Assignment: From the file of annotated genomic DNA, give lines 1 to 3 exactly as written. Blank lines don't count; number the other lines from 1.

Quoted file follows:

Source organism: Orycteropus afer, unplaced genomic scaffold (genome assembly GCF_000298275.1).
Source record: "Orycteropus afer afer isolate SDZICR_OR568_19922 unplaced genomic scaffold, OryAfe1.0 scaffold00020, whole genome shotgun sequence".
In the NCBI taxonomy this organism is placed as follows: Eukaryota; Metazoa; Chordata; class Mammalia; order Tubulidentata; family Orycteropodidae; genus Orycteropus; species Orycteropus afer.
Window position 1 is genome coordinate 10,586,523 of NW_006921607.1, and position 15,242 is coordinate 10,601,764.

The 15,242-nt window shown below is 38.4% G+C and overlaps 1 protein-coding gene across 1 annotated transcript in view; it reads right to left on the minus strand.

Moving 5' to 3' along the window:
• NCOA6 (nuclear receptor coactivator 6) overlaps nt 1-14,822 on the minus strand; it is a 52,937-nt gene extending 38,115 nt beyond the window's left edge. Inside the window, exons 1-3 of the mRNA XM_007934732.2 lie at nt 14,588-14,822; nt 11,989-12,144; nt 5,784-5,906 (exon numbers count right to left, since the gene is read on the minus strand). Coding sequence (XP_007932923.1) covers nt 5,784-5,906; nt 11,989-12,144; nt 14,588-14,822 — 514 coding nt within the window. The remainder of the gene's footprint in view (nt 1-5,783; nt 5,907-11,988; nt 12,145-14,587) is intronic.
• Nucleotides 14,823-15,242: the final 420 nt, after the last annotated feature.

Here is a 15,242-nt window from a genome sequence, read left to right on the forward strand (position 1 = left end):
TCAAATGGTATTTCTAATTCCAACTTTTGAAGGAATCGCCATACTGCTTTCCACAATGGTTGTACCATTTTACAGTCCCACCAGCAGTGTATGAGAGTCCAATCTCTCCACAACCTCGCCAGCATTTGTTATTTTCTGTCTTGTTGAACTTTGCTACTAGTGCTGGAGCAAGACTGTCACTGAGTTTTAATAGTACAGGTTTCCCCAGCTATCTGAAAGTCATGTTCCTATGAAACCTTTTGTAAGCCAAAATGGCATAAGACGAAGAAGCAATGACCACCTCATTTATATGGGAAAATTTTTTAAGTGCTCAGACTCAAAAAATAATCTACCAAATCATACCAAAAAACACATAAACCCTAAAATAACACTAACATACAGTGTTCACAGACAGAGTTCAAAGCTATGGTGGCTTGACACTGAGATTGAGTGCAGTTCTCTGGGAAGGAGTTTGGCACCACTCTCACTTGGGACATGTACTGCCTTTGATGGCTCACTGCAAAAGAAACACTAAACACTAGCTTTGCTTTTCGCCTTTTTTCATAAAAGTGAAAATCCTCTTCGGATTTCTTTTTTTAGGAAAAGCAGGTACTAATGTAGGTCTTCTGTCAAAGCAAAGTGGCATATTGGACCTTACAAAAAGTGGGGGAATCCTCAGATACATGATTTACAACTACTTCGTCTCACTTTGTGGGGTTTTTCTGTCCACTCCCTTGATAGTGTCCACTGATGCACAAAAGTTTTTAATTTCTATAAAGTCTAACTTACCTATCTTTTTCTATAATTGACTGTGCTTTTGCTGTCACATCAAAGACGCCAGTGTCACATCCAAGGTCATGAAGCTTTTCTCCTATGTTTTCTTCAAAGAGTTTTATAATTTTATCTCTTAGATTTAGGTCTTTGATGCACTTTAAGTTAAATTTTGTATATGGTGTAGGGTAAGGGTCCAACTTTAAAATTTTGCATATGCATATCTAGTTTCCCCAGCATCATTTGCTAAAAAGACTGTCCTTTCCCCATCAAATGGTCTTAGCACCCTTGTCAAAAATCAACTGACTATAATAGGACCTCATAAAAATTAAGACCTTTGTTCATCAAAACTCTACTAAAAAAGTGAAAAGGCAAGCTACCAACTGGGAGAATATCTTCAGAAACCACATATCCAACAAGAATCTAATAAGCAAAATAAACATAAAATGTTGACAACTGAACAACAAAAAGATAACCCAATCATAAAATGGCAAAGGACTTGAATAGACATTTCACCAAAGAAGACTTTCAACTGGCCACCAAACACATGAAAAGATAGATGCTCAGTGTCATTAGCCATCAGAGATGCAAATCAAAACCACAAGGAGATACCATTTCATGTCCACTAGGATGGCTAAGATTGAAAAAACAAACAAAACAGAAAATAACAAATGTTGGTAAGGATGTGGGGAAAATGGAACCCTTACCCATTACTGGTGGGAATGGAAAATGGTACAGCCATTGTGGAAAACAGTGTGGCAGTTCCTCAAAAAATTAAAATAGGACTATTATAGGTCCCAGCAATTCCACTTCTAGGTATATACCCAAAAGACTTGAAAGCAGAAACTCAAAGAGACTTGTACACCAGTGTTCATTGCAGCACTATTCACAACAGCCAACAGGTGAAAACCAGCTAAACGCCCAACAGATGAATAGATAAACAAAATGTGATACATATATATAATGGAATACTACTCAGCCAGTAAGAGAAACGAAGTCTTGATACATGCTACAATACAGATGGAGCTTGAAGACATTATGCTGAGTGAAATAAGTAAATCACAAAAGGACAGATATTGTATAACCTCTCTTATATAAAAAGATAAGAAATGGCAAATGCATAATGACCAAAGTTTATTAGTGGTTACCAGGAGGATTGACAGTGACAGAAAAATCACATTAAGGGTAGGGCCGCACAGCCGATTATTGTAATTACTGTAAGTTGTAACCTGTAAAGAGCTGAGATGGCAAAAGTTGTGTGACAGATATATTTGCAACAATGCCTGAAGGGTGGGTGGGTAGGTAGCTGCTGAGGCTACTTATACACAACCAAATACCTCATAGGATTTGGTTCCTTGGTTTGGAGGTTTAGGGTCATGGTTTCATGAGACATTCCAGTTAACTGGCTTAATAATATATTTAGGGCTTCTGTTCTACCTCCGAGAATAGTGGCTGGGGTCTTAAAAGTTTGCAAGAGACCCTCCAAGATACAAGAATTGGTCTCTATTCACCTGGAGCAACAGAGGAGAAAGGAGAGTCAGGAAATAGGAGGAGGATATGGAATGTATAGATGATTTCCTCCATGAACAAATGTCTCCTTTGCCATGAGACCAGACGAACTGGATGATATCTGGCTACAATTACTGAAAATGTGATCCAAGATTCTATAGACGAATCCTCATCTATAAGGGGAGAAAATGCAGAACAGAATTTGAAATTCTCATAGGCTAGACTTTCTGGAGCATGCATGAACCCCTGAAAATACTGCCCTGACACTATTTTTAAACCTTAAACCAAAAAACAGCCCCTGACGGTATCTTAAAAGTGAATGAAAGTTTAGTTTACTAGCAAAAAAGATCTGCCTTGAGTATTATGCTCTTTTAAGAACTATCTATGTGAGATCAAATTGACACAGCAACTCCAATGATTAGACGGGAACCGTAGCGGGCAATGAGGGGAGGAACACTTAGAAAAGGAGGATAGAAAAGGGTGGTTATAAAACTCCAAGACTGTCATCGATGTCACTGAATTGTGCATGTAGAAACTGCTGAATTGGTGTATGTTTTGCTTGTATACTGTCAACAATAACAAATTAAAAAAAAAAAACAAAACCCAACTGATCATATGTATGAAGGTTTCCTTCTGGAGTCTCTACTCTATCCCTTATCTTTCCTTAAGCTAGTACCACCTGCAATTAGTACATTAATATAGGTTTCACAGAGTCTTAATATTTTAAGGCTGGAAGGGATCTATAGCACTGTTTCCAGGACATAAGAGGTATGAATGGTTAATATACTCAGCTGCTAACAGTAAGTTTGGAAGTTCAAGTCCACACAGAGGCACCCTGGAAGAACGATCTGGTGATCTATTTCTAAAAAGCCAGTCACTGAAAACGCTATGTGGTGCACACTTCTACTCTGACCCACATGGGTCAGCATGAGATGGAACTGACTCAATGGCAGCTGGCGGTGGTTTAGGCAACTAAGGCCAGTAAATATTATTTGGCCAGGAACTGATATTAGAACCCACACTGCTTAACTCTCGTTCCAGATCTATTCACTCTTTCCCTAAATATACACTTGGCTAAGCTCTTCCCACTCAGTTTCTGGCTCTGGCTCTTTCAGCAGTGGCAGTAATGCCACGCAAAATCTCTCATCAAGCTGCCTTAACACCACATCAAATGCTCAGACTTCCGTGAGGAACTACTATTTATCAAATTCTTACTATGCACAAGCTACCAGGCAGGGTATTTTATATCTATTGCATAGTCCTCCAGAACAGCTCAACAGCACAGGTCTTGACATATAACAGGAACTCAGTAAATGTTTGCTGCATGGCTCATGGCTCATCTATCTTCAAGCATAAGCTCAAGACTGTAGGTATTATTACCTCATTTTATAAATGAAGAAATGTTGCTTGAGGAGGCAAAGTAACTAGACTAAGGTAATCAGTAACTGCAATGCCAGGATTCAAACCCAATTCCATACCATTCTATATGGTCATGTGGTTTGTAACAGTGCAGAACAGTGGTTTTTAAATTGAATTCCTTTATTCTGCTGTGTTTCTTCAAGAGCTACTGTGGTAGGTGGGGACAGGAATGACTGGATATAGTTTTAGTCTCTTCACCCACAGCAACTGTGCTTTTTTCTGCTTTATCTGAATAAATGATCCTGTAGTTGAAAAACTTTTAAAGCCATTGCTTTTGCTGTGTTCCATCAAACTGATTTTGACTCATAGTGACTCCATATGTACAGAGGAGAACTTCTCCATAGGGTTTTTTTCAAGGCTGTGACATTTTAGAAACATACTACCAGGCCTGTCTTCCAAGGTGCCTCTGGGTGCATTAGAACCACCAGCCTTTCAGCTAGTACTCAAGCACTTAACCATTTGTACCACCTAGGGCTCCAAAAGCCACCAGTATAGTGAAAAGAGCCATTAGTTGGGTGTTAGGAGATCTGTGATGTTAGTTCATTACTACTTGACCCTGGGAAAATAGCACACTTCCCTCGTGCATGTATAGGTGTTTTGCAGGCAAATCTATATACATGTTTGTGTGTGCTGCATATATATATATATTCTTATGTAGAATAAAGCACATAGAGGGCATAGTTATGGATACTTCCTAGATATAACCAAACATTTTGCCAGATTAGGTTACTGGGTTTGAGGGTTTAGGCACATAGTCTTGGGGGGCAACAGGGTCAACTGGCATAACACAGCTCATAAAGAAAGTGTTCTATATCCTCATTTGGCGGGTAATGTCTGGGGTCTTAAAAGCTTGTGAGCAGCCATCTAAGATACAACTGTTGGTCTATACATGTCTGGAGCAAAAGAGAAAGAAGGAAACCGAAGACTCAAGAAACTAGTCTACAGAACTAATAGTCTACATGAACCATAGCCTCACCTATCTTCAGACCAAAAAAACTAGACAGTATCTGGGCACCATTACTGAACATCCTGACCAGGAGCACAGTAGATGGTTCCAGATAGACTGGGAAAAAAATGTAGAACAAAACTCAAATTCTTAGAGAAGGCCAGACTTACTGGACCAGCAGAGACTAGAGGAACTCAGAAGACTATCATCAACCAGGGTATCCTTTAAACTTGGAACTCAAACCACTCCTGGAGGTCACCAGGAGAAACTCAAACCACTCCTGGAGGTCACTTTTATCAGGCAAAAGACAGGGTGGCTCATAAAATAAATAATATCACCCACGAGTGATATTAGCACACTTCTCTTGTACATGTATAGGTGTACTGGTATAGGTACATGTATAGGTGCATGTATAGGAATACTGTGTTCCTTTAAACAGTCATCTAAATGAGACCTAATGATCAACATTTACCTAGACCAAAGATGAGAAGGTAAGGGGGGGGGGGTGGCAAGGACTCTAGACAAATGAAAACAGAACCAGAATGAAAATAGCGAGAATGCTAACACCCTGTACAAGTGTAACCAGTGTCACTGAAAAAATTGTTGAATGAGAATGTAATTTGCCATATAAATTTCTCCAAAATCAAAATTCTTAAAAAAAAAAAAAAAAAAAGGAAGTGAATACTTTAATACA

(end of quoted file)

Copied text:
Source organism: Orycteropus afer, unplaced genomic scaffold (genome assembly GCF_000298275.1).
Source record: "Orycteropus afer afer isolate SDZICR_OR568_19922 unplaced genomic scaffold, OryAfe1.0 scaffold00020, whole genome shotgun sequence".
In the NCBI taxonomy this organism is placed as follows: Eukaryota; Metazoa; Chordata; class Mammalia; order Tubulidentata; family Orycteropodidae; genus Orycteropus; species Orycteropus afer.